Kraft launches Lunchables for snack attacks

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Kraft Foods hopes to revolutionize kid snacking the way it has kid lunches with its estimated $25 million launch of Lunchables Fun Snacks this spring.

Since their inception in 1989, Lunchables meal combination kits have grown to $800 million in sales, largely on the basis of the brand's interactivity and customization, said Tim Cofer, senior business director for Lunchables at Kraft. Now the marketer, aiming at building sales beyond the brand's 20% annual growth rate, is making a play to create a similar incremental category in the $60 billion snack arena.

"Play value is the magic behind Lunchables, and that's what we're now bringing to the snack occasion-delivering fun for kids rather than just a cookie or a brownie," Mr. Cofer said.

By the end of the year, the Philip Morris Cos. unit to leverage its new ownership of Nabisco by integrating the cookie and cracker marketer's top brands such as Oreo and Ritz into the kits. Kraft also will use Nabisco's strong direct-store sales force to gain distribution for Fun Snacks, which will extend the Lunchables franchise beyond the refrigerated case for the first time.


The initial line of three-component snack kits includes six varieties, including a chocolate cookie with Pillsbury vanilla frosting and M&M mini milk chocolate candies and a Hostess fudge brownie with Pillsbury frosting and sprinkles. The suggested retail price for packages of two Fun Snacks is $1.69.

Should this sweets-on-top-of-sweets idea be cause for parental concern? According to a Kraft spokeswoman, the product concept tested high among parents. "Moms feel that snack time is a time to let the child choose,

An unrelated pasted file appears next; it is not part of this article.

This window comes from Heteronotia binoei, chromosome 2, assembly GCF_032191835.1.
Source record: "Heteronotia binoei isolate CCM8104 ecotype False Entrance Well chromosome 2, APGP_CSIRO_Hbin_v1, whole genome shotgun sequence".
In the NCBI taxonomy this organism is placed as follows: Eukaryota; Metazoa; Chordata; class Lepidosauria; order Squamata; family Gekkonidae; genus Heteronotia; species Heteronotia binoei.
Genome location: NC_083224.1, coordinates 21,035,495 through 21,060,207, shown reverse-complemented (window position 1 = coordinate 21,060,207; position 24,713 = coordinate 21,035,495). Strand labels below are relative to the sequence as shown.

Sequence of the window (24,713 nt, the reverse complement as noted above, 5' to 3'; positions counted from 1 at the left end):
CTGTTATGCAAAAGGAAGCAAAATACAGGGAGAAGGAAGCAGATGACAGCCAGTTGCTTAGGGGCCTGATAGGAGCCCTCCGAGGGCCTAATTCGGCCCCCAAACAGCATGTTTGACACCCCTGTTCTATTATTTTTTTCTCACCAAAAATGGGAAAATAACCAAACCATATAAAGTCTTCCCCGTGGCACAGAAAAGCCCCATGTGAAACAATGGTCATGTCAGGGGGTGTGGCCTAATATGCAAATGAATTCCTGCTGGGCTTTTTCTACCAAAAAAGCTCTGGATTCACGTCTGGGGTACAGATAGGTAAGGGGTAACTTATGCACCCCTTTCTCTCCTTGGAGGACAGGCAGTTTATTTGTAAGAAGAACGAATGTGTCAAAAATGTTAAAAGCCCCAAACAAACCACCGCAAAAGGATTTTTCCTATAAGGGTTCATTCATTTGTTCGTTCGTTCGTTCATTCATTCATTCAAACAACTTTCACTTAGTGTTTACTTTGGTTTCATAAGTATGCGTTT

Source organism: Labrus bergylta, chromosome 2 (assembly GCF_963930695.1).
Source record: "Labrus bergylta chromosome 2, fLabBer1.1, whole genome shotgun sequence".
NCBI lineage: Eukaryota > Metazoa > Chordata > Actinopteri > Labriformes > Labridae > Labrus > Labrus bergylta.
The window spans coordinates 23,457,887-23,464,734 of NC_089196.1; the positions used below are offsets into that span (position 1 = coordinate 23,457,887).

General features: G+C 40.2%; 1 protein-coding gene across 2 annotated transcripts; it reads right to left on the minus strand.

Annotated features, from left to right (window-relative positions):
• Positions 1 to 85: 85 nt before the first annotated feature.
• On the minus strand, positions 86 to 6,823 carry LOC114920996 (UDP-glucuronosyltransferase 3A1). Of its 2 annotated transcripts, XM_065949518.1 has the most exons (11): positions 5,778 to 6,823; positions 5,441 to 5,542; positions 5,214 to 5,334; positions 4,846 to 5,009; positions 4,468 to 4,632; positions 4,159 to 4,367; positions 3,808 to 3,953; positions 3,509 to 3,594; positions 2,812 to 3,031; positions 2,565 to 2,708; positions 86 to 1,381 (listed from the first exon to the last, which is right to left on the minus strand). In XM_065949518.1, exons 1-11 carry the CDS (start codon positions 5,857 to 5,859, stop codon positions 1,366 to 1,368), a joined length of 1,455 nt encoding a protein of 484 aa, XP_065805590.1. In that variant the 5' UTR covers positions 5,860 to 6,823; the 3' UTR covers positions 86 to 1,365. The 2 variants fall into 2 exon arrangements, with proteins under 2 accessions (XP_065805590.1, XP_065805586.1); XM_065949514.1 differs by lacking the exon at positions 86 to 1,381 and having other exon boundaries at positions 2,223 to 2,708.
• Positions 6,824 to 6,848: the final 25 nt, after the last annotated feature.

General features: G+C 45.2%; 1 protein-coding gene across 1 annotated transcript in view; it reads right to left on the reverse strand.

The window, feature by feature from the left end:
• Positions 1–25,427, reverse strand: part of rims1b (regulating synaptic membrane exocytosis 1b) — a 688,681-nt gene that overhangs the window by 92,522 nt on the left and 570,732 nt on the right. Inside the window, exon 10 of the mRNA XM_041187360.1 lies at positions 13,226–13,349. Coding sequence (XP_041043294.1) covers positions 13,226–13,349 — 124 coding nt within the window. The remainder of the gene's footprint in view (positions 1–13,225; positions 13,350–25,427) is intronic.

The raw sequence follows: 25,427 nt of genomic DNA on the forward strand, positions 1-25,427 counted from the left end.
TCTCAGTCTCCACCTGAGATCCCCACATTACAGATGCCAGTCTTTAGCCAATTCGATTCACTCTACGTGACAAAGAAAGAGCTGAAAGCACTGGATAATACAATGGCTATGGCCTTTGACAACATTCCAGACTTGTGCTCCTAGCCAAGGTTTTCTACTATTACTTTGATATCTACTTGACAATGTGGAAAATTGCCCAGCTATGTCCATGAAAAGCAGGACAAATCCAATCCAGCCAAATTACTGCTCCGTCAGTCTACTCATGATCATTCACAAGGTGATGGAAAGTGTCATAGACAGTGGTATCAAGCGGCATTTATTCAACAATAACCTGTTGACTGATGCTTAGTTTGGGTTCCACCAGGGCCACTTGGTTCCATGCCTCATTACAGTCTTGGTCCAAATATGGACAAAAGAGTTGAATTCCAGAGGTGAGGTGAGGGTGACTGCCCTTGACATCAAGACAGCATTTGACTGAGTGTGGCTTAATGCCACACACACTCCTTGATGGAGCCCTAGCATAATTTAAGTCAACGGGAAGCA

and we realize Fun Snacks will be an occasional treat for kids," she said.


To tout the fun-to-build snack creation kits, Kraft plans to reach out to its primary 6- to 12-year-old kid target with an integrated ad, Internet and event plan centered around an animated clay character named Dillon and the theme, "Some snacks have all the fun."

TV ads set to run April through June, from WPP Group's J. Walter Thompson, Chicago, feature the inventive Dillon building a variety of things, from action figures to planes, and then turning to Lunchables Fun Snacks, "the only snack that allows you to build your own fun." Print ads in kid-targeted magazines also will support the launch, as will a mobile-marketing tour to all-family destinations this summer where Kraft will wage build-your-own-fun events and offer entry forms for a contest in which kids can win a $10,000 scholarship.

At, a new e-sampling program will offer 500 kids free Fun Snacks each day.

To reach out to its busy, on-the-go working mom target, Kraft also will run print ads in publications including AOL Time Warner's People and MacDonald Communications' Working Mother; it also will tie in with yet-to-be-finalized e-tailers to offer free samples of the snack with purchases.

Although the non-refrigerated status of the new Lunchables varieties offers the opportunity to merchandise the snacks in various parts of a store, Kraft also plans to leverage the strength of the meals business in the refrigerated meat department. Because moms and kids normally find the brand in that area, Kraft will place freestanding permanent shelving units next to the meat cases, although retailers excited about the new product likely will give it secondary placement elsewhere in the store, Mr. Cofer said.

Kraft spent $23 million in measured media on Lunchables in the first 11 months of 2000, according to Competitive Media Reporting.

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